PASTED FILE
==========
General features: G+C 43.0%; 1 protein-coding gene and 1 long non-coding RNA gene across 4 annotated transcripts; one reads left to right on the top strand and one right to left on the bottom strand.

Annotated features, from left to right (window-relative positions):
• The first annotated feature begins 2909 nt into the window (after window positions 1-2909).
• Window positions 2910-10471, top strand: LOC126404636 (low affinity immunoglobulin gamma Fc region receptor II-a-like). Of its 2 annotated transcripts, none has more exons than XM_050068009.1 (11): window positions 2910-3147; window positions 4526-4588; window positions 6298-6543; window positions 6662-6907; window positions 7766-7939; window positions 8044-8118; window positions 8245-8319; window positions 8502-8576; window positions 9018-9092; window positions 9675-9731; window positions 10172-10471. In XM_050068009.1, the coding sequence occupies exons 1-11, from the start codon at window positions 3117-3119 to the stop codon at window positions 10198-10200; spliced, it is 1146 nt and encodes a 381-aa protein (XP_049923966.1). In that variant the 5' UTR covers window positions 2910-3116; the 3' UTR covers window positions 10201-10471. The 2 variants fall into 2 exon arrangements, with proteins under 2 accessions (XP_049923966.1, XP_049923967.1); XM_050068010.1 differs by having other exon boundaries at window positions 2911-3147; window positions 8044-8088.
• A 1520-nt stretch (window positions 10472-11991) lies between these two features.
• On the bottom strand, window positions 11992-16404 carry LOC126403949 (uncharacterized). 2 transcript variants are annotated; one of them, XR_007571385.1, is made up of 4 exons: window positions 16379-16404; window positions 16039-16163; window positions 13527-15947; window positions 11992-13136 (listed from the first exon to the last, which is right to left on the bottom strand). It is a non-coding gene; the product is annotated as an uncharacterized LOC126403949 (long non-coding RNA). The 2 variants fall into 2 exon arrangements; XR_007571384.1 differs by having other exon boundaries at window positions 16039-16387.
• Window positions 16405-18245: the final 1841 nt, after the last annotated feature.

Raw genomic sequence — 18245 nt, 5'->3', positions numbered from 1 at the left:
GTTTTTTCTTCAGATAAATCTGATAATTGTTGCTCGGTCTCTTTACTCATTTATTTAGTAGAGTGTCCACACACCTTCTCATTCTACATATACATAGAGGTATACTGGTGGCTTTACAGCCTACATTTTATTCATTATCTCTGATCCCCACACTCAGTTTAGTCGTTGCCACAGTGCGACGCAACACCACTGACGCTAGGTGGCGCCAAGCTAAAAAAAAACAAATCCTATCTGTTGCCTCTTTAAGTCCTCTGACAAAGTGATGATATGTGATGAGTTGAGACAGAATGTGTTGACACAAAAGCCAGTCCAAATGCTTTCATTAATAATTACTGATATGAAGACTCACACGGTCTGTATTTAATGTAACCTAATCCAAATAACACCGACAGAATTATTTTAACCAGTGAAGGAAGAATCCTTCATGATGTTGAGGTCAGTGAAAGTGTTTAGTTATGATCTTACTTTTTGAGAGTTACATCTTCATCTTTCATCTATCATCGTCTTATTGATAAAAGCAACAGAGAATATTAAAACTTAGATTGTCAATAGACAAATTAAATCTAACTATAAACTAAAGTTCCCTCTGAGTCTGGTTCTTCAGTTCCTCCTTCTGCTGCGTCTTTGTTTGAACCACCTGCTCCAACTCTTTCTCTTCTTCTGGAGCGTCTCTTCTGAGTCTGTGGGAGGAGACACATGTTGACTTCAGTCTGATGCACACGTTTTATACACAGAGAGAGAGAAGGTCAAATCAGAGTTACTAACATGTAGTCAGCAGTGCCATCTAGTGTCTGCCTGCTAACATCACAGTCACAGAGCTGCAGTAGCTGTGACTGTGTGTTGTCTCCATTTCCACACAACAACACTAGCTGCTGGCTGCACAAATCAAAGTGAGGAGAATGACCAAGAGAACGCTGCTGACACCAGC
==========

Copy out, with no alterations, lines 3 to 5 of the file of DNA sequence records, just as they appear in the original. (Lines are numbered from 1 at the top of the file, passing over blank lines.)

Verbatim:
• The first annotated feature begins 2909 nt into the window (after window positions 1-2909).
• Window positions 2910-10471, top strand: LOC126404636 (low affinity immunoglobulin gamma Fc region receptor II-a-like). Of its 2 annotated transcripts, none has more exons than XM_050068009.1 (11): window positions 2910-3147; window positions 4526-4588; window positions 6298-6543; window positions 6662-6907; window positions 7766-7939; window positions 8044-8118; window positions 8245-8319; window positions 8502-8576; window positions 9018-9092; window positions 9675-9731; window positions 10172-10471. In XM_050068009.1, the coding sequence occupies exons 1-11, from the start codon at window positions 3117-3119 to the stop codon at window positions 10198-10200; spliced, it is 1146 nt and encodes a 381-aa protein (XP_049923966.1). In that variant the 5' UTR covers window positions 2910-3116; the 3' UTR covers window positions 10201-10471. The 2 variants fall into 2 exon arrangements, with proteins under 2 accessions (XP_049923966.1, XP_049923967.1); XM_050068010.1 differs by having other exon boundaries at window positions 2911-3147; window positions 8044-8088.
• A 1520-nt stretch (window positions 10472-11991) lies between these two features.